In Summary

 

'Watch The Skies: A Corporate Conspiracy' was a uniquely fun game. Playing as a Corporation gave me some original-feeling objectives, and also made all of our progress towards them negotiation based, as most of our significant resources and gains were made through determining demand and price with other players.

 

I had a lot of fun keeping an eye on our finances and making deals all around the room. If you get the opportunity to play as a Corporation at a megagame near you, I suggest you try it! (If you haven't already).

 

Thanks to Darren (Game Control) and all the Control team for your hard work designing, organising and running the game. And thanks to my teammates for doing a fantastic job.

 

The Weathers Technologies team.

 

 

Footnotes

 

[1] The original game was designed by Jim Wallman, and it's the version I've encountered most. The Megagame Society's version keeps the same concept and has a lot of similarities, but has many mechanical and aesthetic differences. Crisis Games had actually made their own changes to the rules for this one, since running the game without Corporations last year, though I don't know the details.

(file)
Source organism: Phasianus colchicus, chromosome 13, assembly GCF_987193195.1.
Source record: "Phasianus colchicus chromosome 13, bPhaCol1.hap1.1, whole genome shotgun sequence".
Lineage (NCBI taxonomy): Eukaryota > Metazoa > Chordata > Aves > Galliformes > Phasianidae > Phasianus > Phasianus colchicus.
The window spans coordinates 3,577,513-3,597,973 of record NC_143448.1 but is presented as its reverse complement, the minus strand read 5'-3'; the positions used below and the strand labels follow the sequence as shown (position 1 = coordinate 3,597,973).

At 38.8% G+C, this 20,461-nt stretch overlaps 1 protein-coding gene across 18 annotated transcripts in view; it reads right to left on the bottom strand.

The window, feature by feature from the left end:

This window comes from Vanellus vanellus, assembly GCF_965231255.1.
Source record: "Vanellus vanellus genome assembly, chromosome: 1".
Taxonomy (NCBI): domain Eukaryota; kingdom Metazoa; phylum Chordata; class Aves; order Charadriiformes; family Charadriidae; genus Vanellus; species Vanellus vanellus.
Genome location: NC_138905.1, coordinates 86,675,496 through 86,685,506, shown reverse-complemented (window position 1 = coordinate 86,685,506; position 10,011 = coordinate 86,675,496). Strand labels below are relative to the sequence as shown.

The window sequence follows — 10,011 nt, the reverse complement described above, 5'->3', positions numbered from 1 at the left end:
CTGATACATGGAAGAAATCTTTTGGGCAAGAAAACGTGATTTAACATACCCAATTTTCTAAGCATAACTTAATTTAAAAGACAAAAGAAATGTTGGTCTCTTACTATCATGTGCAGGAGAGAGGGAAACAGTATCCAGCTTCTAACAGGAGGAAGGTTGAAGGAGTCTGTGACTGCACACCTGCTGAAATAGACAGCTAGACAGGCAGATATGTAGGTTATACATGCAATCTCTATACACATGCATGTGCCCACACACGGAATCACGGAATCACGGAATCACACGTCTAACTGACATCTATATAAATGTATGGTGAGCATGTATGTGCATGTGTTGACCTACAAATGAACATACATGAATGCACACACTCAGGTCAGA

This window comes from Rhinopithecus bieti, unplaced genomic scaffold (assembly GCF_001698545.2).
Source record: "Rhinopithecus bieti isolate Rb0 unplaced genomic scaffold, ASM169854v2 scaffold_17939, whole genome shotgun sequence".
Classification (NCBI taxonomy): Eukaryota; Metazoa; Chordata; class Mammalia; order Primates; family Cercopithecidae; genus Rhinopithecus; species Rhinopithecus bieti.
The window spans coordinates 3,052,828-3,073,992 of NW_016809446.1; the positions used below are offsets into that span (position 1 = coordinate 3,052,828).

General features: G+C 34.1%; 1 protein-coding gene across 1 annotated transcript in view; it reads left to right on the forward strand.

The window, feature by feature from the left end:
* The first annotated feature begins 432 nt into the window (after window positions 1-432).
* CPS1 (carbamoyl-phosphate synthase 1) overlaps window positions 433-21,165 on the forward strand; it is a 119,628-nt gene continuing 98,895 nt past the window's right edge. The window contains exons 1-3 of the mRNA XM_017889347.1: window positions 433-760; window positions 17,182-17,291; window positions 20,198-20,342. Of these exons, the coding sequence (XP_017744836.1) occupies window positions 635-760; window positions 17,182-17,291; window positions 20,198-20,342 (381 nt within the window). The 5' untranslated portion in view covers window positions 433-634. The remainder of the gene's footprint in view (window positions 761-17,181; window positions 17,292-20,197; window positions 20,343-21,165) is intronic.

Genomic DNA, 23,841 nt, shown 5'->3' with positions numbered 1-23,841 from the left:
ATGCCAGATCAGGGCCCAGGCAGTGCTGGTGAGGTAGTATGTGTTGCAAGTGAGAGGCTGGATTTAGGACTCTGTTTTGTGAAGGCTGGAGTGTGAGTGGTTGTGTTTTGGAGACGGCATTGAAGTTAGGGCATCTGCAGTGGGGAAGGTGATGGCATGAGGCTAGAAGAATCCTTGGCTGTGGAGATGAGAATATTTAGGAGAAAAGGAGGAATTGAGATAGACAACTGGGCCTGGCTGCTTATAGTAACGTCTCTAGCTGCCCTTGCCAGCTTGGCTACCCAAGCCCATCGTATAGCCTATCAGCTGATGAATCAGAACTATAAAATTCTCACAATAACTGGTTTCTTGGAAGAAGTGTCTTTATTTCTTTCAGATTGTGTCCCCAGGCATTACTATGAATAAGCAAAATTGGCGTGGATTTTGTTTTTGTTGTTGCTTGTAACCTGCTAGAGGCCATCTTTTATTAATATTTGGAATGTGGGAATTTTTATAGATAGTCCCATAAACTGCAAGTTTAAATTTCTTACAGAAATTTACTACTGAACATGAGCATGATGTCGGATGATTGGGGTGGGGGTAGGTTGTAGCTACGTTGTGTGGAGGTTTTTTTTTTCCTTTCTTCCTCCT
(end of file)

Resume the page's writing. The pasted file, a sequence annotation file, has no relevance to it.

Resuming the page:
[2] Popular Support cards were useful for increasing a country's economic standing, and for maintaining leadership in the election that occurred in the middle of the game, in which heads of state could be replaced by their deputies if they didn't have enough cards.

 

[3] I learned after the game that we were correct – even though it looked like foreshadowing, this actually had nothing to do with the later robot-centric developments within JCG.

 

[4] The CEO of JCG was in fact working with the COO and CTO for the AI. They had pretended to have a schism so that the CEO could appeal to the other teams and try to obtain more tech cards.

 

[5] Seriously, the guy was amazing. He figured most of it out, I just provided whatever assistance and negotiation was needed on my end.

 

[6] Actually we only had one REX left so we bought one of Acherontia's mechs and traded France one of each for the card!

 

[7] It was also around this time that we just so happened to have a convenient opportunity to develop our Level 1 project. We sold a few of them but it was mainly handled by my CTO so I don't know the details.